Aurora recognizes and celebrates the fact that Australia has a rich and complex history with a variety of different cultures and peoples coming to live and learn peacefully together. We encourage our children to connect with the many histories and cultures in Australia through a variety of ways. A particular focus is the histories, stories and cultures of the first Nations Peoples. 

As Australians from various walks of life, we want to acknowledge and commemorate these important communities as the First Nations people who have cared for this land for thousands of years. We must recognize and be thankful for them because doing so is true to our values and plays a significant role in the upbringing of our children. 

What is NAIDOC Week?

NAIDOC Week is named after the National Aborigines and Islanders Day Observance Committee. This committee was earlier in charge of arranging national activities and events during this week every year to raise more awareness and stress the importance of valuing Aboriginal heritage. 

Every year, the first week of July is dedicated to NAIDOC Week and this year’s theme is “Heal Country” which represents the powerful measures we should take to respect and protect the culture and heritage of the First Nations people who have been caring for the country and therefore are spiritually connected to this land. 

How can we carry NAIDOC Week values throughout the year?

Aurora celebrates NAIDOC Week because we treasure and respect everything Aboriginal and Torres Strait Islander people have done and achieved for this land and for themselves. We want to pass on the knowledge and appreciation to our children and teach them how they can always value them and their culture.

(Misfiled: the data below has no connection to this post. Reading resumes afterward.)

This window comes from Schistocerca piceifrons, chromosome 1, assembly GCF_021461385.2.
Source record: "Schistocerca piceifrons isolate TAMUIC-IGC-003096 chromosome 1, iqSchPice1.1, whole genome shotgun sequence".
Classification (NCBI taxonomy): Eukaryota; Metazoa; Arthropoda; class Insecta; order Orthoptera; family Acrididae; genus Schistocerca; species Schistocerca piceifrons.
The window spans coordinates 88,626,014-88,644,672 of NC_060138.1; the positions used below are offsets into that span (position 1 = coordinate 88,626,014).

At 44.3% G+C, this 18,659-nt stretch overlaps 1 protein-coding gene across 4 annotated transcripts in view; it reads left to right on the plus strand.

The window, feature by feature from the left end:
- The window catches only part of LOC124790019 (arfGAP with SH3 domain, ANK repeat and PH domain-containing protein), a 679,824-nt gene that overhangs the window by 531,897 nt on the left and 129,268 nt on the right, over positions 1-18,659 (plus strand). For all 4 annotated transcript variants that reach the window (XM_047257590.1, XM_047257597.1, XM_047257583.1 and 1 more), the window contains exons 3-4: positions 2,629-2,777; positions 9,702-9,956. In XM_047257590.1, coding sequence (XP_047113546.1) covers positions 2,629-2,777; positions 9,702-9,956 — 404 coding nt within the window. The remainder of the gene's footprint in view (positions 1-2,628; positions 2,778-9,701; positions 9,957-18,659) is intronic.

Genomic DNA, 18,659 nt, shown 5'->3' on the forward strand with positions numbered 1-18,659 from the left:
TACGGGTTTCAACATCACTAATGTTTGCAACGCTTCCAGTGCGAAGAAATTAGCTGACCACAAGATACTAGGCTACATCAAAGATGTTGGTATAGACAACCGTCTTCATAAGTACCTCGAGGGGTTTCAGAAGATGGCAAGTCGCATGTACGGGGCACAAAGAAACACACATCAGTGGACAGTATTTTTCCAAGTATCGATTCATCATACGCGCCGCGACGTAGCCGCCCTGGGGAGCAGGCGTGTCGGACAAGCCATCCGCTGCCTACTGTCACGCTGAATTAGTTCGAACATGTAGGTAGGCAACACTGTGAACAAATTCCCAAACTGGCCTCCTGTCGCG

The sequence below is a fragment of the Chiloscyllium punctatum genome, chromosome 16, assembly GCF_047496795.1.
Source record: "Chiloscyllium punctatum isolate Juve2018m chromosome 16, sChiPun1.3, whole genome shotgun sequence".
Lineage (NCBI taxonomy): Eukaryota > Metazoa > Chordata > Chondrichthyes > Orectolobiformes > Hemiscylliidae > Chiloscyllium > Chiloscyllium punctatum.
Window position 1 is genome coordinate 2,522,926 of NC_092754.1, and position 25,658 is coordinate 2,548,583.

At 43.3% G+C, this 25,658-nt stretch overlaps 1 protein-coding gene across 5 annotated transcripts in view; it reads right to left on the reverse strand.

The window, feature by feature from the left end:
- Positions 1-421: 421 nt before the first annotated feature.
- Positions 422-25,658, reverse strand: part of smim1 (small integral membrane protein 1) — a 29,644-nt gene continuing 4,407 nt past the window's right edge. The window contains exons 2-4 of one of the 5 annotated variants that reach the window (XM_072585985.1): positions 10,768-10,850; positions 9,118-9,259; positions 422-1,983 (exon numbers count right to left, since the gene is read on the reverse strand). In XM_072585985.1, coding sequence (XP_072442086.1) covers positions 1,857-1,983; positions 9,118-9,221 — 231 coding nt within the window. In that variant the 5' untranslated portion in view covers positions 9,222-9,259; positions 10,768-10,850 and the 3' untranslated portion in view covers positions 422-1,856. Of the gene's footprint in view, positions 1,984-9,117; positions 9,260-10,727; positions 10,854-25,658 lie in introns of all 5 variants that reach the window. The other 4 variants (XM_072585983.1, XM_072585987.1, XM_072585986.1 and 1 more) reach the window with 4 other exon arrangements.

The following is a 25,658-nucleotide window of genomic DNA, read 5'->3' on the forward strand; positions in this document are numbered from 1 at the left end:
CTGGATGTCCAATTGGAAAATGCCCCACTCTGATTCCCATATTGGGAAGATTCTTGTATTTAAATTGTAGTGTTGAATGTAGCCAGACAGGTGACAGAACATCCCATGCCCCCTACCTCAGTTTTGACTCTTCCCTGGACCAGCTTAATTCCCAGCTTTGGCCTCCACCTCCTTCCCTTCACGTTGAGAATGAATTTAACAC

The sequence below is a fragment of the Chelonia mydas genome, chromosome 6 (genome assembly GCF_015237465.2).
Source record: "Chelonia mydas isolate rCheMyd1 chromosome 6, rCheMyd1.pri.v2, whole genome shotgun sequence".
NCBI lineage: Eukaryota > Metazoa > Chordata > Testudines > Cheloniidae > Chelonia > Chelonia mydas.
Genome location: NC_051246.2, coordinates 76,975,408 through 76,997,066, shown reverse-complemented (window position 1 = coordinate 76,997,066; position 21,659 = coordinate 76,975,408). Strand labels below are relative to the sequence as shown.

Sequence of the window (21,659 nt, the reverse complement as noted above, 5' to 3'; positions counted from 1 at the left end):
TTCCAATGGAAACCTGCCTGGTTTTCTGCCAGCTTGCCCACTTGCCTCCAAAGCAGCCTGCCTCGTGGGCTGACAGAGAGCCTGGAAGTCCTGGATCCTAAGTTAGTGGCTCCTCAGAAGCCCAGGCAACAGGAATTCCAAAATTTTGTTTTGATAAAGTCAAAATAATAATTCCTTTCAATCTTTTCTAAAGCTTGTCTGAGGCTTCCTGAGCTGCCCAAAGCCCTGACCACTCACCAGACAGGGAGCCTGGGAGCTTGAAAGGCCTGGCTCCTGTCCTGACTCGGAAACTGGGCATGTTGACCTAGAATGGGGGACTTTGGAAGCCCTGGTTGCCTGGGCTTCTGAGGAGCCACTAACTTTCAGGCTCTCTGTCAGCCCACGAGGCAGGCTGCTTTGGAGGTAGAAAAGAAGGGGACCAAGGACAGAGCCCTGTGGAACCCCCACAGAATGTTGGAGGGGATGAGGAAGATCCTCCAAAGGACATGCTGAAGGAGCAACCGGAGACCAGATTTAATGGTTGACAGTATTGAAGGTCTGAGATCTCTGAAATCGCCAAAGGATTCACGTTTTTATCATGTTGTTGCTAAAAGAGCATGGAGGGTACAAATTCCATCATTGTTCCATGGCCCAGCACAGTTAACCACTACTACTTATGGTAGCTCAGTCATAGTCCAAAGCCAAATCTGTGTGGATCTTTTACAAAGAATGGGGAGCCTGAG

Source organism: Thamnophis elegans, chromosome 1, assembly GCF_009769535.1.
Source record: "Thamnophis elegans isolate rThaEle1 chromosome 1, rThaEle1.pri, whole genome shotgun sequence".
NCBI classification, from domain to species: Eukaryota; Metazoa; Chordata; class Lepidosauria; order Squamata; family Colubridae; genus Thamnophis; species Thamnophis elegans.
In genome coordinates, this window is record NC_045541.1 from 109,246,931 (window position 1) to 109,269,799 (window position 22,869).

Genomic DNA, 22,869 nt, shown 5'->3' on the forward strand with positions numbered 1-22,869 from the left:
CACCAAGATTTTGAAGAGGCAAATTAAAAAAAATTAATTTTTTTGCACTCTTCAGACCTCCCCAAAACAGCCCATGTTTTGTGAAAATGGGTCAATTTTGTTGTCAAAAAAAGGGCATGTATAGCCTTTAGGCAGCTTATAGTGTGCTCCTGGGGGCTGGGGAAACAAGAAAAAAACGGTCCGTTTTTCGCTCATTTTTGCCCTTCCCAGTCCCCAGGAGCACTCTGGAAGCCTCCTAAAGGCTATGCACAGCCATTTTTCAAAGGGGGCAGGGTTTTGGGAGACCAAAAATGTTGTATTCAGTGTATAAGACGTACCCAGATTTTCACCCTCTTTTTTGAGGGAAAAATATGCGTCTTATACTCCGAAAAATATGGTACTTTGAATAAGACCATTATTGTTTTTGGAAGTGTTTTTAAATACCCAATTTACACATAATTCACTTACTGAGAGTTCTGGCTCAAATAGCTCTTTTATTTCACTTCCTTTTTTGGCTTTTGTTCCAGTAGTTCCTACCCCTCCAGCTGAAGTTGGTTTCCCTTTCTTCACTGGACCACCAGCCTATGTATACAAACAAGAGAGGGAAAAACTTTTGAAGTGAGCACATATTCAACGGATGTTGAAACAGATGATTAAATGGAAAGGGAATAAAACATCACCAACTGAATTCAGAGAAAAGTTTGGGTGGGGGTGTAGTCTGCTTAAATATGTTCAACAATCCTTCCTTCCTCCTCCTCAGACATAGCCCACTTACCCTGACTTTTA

It is important to establish this kind of knowledge to children when they are young so they inherently acknowledge and respect the culture as they grow older. Therefore, in order to help our children grasp the essence of the Aboriginal and Torres Strait Islander culture, we want to take the values of NAIDOC Week seriously and embed them in our practice all year round. 

There is guidance for educators both on a government and a state level to embed learning about and a celebration of Aboriginal and Torres Strait Islander culture through the year. Some of the ways to do this include: 

  • using available resources, tools, and artefacts effectively in multiple learning spaces and providing a variety of approaches like traditional, contemporary, and regional perspectives to the cultural values of the indigenous community.
  • embedding a holistic style of programming that puts the Aboriginal perspective in context to suit children’s interests whilst ensuring the teaching is play-based and not theme-based. 

In Aurora, we have a dedicated Reconciliation Action Plan which calls upon us to continuously review, reflect on and adapt our practices and routines to ensure we are promoting learning about and respecting Aboriginal and Torres Strait Islander culture. We also have an Aboriginal or Torres Strait Islander person of the month, where we focused on a recognized personality and their achievements. 

Aurora strongly follows these principles and incorporates Aboriginal and Torres Strait Islander cultural values into our room practices so we can ensure that we are continuing to embed and celebrate the culture through they year. 

Sources

https://www.naidoc.org.au/get-involved/2021-theme

https://kooricurriculum.com/

https://thesector.com.au/2021/07/05/nsw-department-of-education-gives-guidance-on-embedding-first-nations-perspectives/